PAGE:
SOUTH BEND, Ind.--- For our area this will go in the record books as arguably the 4th worst winter in recorded history, and potholes were what was left behind.
One of the three Super Pave Research sites in the country is in West Lafayette where INDOT and Purdue University work together to try and make our roads better.
Researchers at Super Pave use machines to simulate seven years of interstate traffic in one week. These machines can heat asphalt up to 120 degrees, the hottest point of the year.
Since 1995 the "Super Pave Center" has been testing different asphalt mixtures to see which ones hold up the best. The research has allowed many changes to be made as a means of improving the asphalt used on our roads all across the Midwest.
“One of the biggest areas is in cracking of a pavement,” said Rebecca McDaniel, of the North Central Super Pave Center at Purdue. “By selecting the right asphalt, the glue that holds the pavement together, we can make sure that pavement won't crack, or at least it won't crack because of changes in temperature.”
McDaniel says that one of the weakest points of any road is at the seams where the paving machines lay down the road, and a recently finished study here has shown ways of helping that problem.
“INDOT has implemented a technique where after the pavement is constructed they put a sealer in that area to prevent the intrusion of water and air, and improve the joint performance,” said McDaniel.
At Purdue University, associate professor John Haddock, has been studying asphalt for 25 years. Along with his research, one of the many classes he teaches is pavement design.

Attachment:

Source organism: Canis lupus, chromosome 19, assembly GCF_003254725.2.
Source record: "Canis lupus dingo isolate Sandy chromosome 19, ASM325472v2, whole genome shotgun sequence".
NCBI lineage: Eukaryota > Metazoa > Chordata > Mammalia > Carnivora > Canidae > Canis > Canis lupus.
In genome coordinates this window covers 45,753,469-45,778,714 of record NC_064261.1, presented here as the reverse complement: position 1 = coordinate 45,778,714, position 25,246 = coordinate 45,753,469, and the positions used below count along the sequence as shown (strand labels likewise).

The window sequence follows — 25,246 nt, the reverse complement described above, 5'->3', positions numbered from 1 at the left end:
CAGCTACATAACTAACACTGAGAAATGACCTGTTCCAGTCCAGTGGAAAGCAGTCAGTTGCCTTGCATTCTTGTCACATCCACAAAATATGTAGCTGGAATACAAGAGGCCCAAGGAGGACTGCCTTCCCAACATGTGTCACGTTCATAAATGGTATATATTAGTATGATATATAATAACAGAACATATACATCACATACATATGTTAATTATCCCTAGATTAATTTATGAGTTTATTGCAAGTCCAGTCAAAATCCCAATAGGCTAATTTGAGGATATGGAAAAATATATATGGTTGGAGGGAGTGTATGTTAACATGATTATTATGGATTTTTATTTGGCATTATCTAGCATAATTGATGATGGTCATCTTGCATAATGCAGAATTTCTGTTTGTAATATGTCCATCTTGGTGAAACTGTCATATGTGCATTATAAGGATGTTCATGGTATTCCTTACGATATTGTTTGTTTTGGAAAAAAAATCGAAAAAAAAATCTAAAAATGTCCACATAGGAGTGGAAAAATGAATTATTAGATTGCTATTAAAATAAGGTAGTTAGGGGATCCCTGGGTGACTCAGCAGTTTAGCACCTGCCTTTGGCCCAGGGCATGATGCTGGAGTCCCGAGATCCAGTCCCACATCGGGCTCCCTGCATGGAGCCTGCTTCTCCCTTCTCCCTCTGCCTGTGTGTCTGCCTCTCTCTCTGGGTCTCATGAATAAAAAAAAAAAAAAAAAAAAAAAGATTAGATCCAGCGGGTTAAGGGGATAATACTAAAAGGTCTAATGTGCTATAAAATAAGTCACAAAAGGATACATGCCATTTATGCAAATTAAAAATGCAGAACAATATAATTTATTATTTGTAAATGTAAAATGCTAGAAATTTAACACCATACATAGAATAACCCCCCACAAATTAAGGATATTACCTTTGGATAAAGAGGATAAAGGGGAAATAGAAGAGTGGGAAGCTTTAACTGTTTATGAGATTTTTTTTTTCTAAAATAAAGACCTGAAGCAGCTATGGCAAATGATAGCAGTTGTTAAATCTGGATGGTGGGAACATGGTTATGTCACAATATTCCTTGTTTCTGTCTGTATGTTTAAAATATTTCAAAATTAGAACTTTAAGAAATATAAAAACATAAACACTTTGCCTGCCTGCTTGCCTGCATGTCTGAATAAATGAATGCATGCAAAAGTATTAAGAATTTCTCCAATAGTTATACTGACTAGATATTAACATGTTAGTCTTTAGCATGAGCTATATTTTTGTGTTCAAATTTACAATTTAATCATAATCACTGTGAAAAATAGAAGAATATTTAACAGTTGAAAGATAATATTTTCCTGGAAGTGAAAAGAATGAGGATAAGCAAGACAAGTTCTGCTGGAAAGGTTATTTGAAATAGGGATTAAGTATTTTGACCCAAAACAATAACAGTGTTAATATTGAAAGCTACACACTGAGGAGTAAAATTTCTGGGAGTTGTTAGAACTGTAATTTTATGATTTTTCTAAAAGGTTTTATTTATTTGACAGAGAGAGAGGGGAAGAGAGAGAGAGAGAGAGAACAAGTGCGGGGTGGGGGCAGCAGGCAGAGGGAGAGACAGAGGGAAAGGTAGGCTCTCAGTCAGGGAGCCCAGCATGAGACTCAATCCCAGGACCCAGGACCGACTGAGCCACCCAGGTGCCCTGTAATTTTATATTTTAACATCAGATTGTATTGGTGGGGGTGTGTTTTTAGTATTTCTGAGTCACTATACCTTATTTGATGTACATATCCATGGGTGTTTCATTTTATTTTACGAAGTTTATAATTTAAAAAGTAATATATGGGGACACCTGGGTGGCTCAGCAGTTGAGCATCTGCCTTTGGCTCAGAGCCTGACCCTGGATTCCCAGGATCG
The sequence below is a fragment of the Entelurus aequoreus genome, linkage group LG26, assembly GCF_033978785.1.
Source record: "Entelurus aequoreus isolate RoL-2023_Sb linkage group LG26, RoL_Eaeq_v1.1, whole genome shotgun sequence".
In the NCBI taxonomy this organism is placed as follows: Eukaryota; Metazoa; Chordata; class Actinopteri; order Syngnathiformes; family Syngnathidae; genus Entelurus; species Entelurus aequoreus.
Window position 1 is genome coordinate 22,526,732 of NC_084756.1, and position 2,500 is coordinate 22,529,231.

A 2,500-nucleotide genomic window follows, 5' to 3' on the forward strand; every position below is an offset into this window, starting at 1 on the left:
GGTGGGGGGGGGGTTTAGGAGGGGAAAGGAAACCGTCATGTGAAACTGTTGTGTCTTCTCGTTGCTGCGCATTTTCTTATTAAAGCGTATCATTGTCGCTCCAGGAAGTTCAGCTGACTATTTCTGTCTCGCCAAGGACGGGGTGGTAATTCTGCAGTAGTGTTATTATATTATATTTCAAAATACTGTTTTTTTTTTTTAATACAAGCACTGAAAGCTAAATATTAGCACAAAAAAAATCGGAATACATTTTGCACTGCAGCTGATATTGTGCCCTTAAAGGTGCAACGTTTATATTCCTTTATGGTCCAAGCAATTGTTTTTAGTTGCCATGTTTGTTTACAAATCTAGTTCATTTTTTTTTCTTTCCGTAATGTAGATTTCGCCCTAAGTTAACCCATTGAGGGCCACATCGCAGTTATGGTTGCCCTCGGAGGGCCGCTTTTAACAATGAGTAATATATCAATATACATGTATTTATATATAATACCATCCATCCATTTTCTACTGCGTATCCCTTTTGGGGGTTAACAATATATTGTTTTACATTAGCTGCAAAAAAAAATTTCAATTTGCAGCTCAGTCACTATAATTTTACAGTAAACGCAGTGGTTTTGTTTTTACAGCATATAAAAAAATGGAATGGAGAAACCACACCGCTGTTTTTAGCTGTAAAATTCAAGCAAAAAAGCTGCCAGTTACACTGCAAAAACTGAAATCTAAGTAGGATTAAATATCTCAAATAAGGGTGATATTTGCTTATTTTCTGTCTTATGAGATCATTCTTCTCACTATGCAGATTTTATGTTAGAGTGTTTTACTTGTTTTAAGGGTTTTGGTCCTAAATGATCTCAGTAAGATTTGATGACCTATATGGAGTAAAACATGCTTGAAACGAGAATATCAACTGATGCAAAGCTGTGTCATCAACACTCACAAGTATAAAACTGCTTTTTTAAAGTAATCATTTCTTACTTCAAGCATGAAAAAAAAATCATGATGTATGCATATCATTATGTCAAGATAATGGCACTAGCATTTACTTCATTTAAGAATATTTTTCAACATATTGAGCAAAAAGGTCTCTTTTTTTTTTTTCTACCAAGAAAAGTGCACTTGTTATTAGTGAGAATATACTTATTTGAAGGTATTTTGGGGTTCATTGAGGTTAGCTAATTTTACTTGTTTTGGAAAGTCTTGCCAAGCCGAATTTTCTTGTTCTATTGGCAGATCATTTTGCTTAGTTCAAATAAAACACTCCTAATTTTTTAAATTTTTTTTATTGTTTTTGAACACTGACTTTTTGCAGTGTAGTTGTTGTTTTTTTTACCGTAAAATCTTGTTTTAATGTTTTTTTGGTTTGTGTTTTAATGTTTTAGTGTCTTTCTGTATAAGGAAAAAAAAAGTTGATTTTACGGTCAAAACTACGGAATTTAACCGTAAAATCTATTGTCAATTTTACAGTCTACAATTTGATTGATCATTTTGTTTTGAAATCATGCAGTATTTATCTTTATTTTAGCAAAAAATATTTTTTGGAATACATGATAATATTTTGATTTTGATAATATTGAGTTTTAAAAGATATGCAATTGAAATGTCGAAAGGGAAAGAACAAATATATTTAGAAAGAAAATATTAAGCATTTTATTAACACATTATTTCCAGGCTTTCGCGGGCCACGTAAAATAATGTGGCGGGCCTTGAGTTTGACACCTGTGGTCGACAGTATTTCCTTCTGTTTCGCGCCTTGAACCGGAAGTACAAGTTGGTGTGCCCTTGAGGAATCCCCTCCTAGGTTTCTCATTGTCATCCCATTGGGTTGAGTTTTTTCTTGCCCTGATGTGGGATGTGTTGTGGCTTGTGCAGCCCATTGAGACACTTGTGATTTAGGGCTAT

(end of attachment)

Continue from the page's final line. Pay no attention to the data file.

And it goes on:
“I always tell the students, look, if you really want a pavement to last you have to pay attention to three things and its drainage, drainage, drainage,” said Haddock. “You must get the water out and away from the pavement because water will just destroy it.”
The trouble with constructing roads in Michiana is that we get water, rain and snow all the time. That's along with extreme cold and extreme heat; a tough combination for any road.
“They use very dense hot mix on the sub grade to stop water from moving up, and they have an open-graded layer in there, meaning it has a lot of voids so that any water that gets in there is immediately run out the side into the edge drains,” said Haddock.
So air pockets are important. In just the right amount, they allow good drainage when the temperature is mild; however, not much works when temperatures plunge well below freezing. The water turns to ice and expands cracking the asphalt.
Researchers are now looking for ways to keep this to a minimum.
INDOT finished a project last summer in Elkhart County where they are trying a new pavement that has less air pockets, but still enough to allow for expansion and drainage.
“We would probably recommend trying it in the six districts next year and if they perform the way we think they will perform we can design all of our mixes this way,” said McDaniel.
And as far as fixing pot holes today, and in the immediate future, some proper techniques need to be applied.
But the problem, like we saw late this winter, is there are so many to get to all at one time.
Today was the first day that crews started hot patching potholes, which are a more permanent fix, so things are improving, but potholes will always be with us around here.
What Purdue and INDOT want to do is lengthen the time that a road lasts in the future.
That not only saves taxpayers money, but saves some of our rims and tires as well.